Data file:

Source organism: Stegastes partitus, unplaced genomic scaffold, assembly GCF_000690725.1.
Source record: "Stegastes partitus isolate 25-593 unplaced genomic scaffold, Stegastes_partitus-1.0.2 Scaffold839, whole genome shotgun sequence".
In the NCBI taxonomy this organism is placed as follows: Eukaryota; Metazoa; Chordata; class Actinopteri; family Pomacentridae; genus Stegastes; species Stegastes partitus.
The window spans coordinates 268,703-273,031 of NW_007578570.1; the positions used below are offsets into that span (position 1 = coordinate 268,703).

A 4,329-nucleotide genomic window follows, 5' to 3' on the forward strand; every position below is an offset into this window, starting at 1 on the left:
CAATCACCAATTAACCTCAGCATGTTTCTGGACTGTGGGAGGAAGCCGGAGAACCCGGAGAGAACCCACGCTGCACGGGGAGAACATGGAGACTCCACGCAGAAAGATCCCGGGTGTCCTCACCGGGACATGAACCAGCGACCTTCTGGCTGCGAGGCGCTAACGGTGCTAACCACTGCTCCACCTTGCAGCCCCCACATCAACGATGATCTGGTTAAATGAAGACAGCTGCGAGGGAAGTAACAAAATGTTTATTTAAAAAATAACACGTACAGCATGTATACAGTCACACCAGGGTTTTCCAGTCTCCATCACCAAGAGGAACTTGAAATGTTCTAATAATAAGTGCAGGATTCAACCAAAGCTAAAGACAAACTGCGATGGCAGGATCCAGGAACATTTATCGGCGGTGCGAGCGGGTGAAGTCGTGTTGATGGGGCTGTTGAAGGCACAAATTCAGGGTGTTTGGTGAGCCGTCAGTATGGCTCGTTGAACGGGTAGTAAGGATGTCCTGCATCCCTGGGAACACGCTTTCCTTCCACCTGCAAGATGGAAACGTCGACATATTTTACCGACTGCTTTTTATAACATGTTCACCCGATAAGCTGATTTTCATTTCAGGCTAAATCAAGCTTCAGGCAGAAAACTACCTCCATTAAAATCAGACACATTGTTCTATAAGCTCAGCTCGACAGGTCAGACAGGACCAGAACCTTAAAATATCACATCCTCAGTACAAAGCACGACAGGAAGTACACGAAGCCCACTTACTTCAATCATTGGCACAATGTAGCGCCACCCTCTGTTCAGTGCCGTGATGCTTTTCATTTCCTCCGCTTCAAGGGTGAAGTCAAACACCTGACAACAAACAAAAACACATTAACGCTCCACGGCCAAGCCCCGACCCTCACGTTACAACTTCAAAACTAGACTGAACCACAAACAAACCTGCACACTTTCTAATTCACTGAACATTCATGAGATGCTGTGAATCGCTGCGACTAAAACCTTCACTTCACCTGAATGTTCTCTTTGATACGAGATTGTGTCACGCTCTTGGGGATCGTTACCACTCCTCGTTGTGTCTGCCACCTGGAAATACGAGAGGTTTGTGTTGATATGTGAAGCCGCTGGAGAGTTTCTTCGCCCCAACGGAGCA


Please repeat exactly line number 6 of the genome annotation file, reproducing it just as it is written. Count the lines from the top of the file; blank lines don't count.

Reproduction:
CAATCACCAATTAACCTCAGCATGTTTCTGGACTGTGGGAGGAAGCCGGAGAACCCGGAGAGAACCCACGCTGCACGGGGAGAACATGGAGACTCCACGCAGAAAGATCCCGGGTGTCCTCACCGGGACATGAACCAGCGACCTTCTGGCTGCGAGGCGCTAACGGTGCTAACCACTGCTCCACCTTGCAGCCCCCACATCAACGATGATCTGGTTAAATGAAGACAGCTGCGAGGGAAGTAACAAAATGTTTATTTAAAAAATAACACGTACAGCATGTATACAGTCACACCAGGGTTTTCCAGTCTCCATCACCAAGAGGAACTTGAAATGTTCTAATAATAAGTGCAGGATTCAACCAAAGCTAAAGACAAACTGCGATGGCAGGATCCAGGAACATTTATCGGCGGTGCGAGCGGGTGAAGTCGTGTTGATGGGGCTGTTGAAGGCACAAATTCAGGGTGTTTGGTGAGCCGTCAGTATGGCTCGTTGAACGGGTAGTAAGGATGTCCTGCATCCCTGGGAACACGCTTTCCTTCCACCTGCAAGATGGAAACGTCGACATATTTTACCGACTGCTTTTTATAACATGTTCACCCGATAAGCTGATTTTCATTTCAGGCTAAATCAAGCTTCAGGCAGAAAACTACCTCCATTAAAATCAGACACATTGTTCTATAAGCTCAGCTCGACAGGTCAGACAGGACCAGAACCTTAAAATATCACATCCTCAGTACAAAGCACGACAGGAAGTACACGAAGCCCACTTACTTCAATCATTGGCACAATGTAGCGCCACCCTCTGTTCAGTGCCGTGATGCTTTTCATTTCCTCCGCTTCAAGGGTGAAGTCAAACACCTGACAACAAACAAAAACACATTAACGCTCCACGGCCAAGCCCCGACCCTCACGTTACAACTTCAAAACTAGACTGAACCACAAACAAACCTGCACACTTTCTAATTCACTGAACATTCATGAGATGCTGTGAATCGCTGCGACTAAAACCTTCACTTCACCTGAATGTTCTCTTTGATACGAGATTGTGTCACGCTCTTGGGGATCGTTACCACTCCTCGTTGTGTCTGCCACCTGGAAATACGAGAGGTTTGTGTTGATATGTGAAGCCGCTGGAGAGTTTCTTCGCCCCAACGGAGCA